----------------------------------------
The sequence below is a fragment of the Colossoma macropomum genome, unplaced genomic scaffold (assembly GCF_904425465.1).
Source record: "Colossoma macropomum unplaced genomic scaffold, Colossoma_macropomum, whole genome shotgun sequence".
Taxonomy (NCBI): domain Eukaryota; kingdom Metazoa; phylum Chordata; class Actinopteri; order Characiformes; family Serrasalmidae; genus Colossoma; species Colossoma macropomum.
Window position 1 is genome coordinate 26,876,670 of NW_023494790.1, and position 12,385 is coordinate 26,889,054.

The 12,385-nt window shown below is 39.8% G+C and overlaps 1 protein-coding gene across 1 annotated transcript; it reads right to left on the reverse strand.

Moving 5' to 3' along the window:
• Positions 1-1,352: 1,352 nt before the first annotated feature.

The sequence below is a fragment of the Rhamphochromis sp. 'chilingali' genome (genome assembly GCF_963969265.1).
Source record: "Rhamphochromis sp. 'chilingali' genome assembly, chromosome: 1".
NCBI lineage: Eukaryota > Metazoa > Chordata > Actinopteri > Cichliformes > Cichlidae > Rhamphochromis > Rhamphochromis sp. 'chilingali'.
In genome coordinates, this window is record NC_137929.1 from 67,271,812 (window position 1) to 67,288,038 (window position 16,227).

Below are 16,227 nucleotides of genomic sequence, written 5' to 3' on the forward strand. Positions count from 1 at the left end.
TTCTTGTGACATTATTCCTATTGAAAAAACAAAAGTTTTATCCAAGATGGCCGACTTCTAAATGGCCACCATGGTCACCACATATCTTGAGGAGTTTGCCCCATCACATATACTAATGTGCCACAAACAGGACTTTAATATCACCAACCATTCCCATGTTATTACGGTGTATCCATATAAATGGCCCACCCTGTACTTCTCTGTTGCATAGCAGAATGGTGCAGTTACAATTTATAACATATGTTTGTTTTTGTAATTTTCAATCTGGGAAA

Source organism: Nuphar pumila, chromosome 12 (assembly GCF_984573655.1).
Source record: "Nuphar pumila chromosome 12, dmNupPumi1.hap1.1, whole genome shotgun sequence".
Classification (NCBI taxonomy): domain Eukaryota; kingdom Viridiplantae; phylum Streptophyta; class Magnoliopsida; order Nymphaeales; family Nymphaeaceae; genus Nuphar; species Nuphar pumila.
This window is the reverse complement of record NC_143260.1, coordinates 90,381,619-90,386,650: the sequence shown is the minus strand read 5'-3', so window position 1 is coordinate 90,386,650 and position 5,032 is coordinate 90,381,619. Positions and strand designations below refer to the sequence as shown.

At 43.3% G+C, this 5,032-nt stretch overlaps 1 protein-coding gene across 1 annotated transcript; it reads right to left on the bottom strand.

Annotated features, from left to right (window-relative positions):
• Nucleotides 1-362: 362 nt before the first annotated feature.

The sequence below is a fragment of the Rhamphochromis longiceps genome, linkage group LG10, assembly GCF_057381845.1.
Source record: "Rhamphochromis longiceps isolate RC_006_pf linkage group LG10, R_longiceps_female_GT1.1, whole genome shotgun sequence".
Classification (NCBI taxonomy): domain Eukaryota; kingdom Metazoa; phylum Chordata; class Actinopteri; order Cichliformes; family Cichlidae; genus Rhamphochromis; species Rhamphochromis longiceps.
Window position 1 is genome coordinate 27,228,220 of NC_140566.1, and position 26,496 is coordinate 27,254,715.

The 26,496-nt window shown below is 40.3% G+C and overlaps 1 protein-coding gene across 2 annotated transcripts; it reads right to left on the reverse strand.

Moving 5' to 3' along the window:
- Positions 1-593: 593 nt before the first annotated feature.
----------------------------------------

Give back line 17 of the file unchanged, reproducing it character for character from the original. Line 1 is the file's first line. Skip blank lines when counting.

This window is the reverse complement of record NC_143260.1, coordinates 90,381,619-90,386,650: the sequence shown is the minus strand read 5'-3', so window position 1 is coordinate 90,386,650 and position 5,032 is coordinate 90,381,619. Positions and strand designations below refer to the sequence as shown.